Although many tech giants, including Google and Apple, are now turning to renewable energy sources to power their new facilities, generally most wind and solar power does not go to where it is needed most, and this is especially the case in Europe.
Now, an initiative called GreenDataNet, looks into alternative ways to power data centers in an attempt to reduce energy consumption and pollution at the same time. More specifically, the guys behind it are exploring the potential of using partially degraded electric car batteries as a back up energy supply.
The project, funded by the EU and industrial partners, is addressing two of the most pressing issues that Europe has to handle in the coming years, battery recycling and energy supply. On one hand, with the rapid increase of popularity and usage of electric vehicles, specialists predict that in less than 15 years, Europe will have a huge pile of used lithium ion batteries that would be difficult to recycle or reuse, given the existing infrastructure. On the other hand, the ever-so-growing demand for energy to supply expanding data centers is already putting quite a bit of pressure onto the grid, and it is highly unlikely that this demand will drop in future.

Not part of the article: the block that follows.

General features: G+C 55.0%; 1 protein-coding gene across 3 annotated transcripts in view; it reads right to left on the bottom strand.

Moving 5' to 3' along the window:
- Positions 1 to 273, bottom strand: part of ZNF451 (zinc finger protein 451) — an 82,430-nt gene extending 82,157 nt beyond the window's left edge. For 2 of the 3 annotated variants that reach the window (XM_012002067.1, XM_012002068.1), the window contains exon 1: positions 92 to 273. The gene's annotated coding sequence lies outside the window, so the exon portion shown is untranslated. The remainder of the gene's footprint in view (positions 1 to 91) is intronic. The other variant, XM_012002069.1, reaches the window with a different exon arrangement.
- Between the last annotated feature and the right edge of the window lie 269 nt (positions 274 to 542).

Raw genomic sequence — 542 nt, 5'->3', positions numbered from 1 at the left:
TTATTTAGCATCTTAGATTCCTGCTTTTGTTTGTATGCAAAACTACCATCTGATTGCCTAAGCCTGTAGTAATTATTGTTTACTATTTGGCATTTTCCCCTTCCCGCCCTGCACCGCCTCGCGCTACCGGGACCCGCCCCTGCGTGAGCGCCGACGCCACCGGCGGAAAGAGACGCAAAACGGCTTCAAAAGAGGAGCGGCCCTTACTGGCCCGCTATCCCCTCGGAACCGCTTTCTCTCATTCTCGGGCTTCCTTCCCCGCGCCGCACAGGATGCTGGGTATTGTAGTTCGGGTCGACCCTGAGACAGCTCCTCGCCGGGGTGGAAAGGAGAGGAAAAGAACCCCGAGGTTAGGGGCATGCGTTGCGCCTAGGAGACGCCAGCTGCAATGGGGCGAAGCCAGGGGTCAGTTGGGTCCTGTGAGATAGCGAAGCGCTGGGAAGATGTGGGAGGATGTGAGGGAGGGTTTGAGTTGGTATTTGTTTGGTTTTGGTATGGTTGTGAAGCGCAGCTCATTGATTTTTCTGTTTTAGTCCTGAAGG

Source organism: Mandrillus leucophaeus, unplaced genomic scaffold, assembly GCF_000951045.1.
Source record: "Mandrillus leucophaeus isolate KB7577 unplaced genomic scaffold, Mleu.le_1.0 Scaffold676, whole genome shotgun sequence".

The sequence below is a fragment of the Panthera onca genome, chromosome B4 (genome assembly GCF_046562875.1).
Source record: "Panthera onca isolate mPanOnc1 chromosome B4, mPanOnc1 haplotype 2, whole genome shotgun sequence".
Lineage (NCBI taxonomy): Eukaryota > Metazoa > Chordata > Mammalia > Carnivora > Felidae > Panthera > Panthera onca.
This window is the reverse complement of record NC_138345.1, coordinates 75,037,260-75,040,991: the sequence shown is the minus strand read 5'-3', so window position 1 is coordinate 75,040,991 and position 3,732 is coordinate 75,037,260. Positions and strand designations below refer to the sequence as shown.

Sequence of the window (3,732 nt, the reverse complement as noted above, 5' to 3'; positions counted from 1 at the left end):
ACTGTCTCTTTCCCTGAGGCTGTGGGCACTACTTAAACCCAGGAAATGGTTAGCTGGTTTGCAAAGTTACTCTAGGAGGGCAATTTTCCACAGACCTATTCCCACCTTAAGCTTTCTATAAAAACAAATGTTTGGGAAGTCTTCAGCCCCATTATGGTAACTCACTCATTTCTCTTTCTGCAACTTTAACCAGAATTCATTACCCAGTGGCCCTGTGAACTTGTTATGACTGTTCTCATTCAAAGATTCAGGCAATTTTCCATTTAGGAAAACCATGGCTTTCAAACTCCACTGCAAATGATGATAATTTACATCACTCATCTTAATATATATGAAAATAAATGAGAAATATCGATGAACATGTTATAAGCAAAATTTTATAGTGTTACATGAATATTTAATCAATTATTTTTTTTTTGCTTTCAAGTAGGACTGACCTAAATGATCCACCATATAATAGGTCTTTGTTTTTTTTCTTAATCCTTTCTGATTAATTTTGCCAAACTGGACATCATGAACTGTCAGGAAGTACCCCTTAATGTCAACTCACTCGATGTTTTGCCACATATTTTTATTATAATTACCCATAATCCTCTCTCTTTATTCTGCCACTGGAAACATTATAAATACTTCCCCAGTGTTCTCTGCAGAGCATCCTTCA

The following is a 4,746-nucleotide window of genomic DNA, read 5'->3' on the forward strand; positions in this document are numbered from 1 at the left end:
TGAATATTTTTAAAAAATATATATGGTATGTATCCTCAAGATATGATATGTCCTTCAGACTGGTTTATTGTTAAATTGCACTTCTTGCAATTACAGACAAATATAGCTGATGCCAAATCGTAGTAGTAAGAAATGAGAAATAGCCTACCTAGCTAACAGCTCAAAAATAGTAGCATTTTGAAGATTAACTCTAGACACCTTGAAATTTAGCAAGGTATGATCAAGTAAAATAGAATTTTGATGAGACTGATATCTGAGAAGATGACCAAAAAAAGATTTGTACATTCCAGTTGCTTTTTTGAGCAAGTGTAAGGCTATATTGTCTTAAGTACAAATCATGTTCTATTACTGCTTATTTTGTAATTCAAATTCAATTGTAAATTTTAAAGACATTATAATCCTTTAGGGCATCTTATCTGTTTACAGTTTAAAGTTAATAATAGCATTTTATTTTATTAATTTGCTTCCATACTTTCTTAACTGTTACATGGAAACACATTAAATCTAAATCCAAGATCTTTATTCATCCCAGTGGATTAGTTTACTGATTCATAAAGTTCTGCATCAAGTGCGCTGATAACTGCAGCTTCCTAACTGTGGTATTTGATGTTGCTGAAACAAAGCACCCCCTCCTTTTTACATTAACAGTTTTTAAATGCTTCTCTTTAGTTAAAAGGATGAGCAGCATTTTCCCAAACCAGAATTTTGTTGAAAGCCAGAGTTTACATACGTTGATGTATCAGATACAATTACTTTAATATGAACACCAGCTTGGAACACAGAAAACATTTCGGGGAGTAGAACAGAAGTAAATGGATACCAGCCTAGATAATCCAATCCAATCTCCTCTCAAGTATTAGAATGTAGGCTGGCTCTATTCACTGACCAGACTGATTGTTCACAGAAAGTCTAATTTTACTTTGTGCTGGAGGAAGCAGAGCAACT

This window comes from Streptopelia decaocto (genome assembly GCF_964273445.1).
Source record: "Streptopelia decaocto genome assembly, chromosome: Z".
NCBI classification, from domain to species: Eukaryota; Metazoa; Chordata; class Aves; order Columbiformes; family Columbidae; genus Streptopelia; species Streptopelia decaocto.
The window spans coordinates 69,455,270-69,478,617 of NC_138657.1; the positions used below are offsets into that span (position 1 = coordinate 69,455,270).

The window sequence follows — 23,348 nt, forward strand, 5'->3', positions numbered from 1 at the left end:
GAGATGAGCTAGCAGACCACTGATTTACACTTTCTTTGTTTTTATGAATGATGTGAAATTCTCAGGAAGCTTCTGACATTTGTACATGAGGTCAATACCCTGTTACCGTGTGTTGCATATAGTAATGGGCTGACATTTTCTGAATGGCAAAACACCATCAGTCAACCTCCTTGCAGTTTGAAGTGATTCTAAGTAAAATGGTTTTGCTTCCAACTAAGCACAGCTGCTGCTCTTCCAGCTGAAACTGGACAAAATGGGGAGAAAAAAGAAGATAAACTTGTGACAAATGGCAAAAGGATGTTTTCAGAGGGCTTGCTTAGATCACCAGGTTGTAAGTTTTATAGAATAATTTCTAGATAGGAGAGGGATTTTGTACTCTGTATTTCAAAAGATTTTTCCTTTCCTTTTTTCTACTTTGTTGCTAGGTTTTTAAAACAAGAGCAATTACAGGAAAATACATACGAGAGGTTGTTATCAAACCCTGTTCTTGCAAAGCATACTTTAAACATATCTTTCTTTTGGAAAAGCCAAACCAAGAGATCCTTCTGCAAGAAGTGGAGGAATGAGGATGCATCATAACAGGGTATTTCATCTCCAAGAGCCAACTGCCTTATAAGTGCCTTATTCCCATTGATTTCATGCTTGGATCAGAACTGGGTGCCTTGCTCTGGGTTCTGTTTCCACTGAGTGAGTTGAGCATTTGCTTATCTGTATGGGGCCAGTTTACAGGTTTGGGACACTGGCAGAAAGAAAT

The GreenDataNet will focus on exploring software and hardware solutions to both problems. To start with, the aim of the initiative is to develop and promote software technologies and smart energy management systems that can regulate power grids and allocation of renewable energy supply in order to meet increasing demands coming from data centers. Then, the aim will be directed towards reusing affordable and reliable partly degraded car batteries in back up power supply systems during rush hour, when the grid is likely to be overloaded.
If all works according to plan, the environmental impact caused by both energy production and dumping of old batteries will be greatly reduced, and what initially seemed to be a huge problem, could very well turn into a brilliant solution.
Image (c) BBC